When Mattias Sjogren signed a two-year deal with the Washington Capitals in June, general manager George McPhee called it a "new challenge" for the 24-year-old center coming over from Sweden. The hope was that he would make the NHL roster out of camp and be a regular contributor to a contending team.
But over the following months that challenge and hope devolved as Sjogren was sent to the Hershey Bears of the American Hockey League following training camp. With seemingly no chance to be recalled to the Caps any time soon, Sjogren decided to go back to Sweden on Tuesday, effectively ending his relationship with the organization — as some harsh words were tossed around from both sides.
"It's probably a mistake. He needs to develop here. He wasn't prepared to make the commitment to do so," McPhee said Tuesday night after the Caps' game against the St. Louis Blues. "When we signed him, we told him we had a job available and promised him we'd give him a look this year. His training camp wasn't good enough to keep him at the start of the year, and he was developing OK. But I guess he got impatient and decided to go home. If you're going to quit on us, you might as well go."
Sjogren went, leaving the Bears after 19 games, two goals, three assists and a minus-6 rating. McPhee said he would "probably not" entertain the idea of bringing the 6-foot-1, 209-pound center back in any capacity.
"Probably not" in this case likely means never, especially given what was said in recent days. Sjogren has two representatives — Ritch Winter and Claude Lemieux — and in recent days Winter has been critical of McPhee and the Caps, arguing that they promised Sjogren a spot in the NHL. Over the weekend, he wrote on Twitter that Washington had become a "graveyard" for good NHL contracts.
Winter said in a phone interview late Tuesday night that about six teams made offers to sign Sjogren but that his client chose the Caps because of a comfort level with fellow Swedes Nicklas Backstrom and Marcus Johansson, among other things. Sjogren has said the Montreal Canadiens were the other finalist for his services. Winter said a European out-clause was negotiated because Sjogren did not want to play minor league hockey in North America.
"We gave up opportunities in four or five other cities where not only did we have the assurance that he would play for the whole season but we had negotiated the out-clause and substantially larger bonuses," Winter said. "His decision as an athlete was to play in Sweden or the National Hockey League. So we negotiated the right for him to depart if he wasn't playing in the National Hockey League, and they agreed to that, and now we exercised that right."
Sjogren was on a plane to Sweden and could not be reached for comment. Winter said the decision to go back to Europe occurred "when it became clear that [the Caps] weren't going to meet the commitments they made."
What each side saw out of that commitment was a matter of opinion.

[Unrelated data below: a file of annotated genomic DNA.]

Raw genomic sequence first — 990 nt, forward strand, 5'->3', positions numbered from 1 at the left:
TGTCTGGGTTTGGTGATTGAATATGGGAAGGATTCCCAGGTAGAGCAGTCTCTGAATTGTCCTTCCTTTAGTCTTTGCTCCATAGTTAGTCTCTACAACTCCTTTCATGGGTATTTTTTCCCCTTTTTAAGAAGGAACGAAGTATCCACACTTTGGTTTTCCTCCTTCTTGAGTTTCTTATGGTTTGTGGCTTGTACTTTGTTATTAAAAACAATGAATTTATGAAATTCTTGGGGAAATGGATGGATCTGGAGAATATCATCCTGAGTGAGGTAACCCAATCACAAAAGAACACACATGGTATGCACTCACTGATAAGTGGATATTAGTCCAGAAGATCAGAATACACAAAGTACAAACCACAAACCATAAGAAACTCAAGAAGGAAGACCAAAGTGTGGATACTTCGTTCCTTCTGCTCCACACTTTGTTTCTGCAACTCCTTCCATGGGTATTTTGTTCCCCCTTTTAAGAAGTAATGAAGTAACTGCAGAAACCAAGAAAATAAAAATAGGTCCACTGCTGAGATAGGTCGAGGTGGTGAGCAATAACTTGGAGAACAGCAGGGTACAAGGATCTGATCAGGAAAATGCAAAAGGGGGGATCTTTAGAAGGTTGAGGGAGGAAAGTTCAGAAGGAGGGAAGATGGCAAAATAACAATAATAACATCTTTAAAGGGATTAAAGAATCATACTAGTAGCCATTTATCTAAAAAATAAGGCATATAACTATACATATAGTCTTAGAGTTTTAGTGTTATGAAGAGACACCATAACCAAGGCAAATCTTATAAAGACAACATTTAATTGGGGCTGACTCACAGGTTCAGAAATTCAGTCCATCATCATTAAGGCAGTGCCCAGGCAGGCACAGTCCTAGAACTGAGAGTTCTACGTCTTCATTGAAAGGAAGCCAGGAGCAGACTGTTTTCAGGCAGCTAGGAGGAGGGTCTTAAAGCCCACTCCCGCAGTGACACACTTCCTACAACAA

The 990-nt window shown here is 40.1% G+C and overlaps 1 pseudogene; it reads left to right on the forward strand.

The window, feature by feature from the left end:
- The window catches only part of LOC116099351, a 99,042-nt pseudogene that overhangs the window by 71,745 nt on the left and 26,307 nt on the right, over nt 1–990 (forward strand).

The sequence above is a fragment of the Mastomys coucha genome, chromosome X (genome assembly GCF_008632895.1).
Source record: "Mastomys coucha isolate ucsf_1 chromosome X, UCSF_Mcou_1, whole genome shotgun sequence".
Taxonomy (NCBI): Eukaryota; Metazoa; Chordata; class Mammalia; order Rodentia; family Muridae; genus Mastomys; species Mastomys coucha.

"You can't promise anyone an NHL job. You can promise him you'll give him a great look, and you'll give him an opportunity, and we told him we'd give him an opportunity this year," McPhee said. "But you've got to earn that job, and we all know Mathieu Perreault had a great camp and he's a better player."
Winter argued that Sjogren, who took part in development camp, rookie camp and training camp, did not get a good enough shot.
"Mattias wasn't given much of an opportunity. I think this is just simply the standard disconnect between general manager and coach. George signed him, George liked him, and it appears after training camp that [Bruce] Boudreau had a different view," Winter said. "That happens. And it was hard to evaluate, I think, at training camp what his skills were. He didn't really get that much opportunity to play."
Sjogren was one of the final three cuts at main camp, but it was Cody Eakin who got recalled in mid-October to make his NHL debut. With Dale Hunter now behind the Caps' bench, Winter was asked if Sjogren considered waiting a bit longer and said the decision was made after more than a month and a half in the AHL to go back to Farjestads of the Swedish Elite League, "where we all believe the level of play is considerably higher and in the long term will be much better for his development."
McPhee is a proponent of players developing in the AHL, and the reports he was getting about Sjogren from Hershey were not stellar.
"He was playing OK. He started off well and then faded, but playing OK," McPhee said. "His upside was fourth-line [NHL] center. He probably doesn't have the foot speed to play any higher in the lineup than that. But it didn't work out."
McPhee said he did not try to talk Sjogren's camp out of leaving.
"I know Claude Lemieux told him that he should stick it out," he said. "So either Rico Winters or whatever his name is told him to go home or the player didn't want to be there."
The Caps will continue to hold Sjogren's rights, meaning he won't be able to play in the NHL with any other team unless he is placed on $125 buyout waivers, a move that would terminate the contract. That would need to be mutually agreed to by both sides. Winter said that had not been discussed.
Despite this episode, McPhee said the Caps won't be hesitant to go the same route with signing European players moving forward.
"This stuff happens from time to time," he said. "You scout all over the world to see someone that might have a chance. You give them opportunities. Sometimes it works; sometimes it doesn't."
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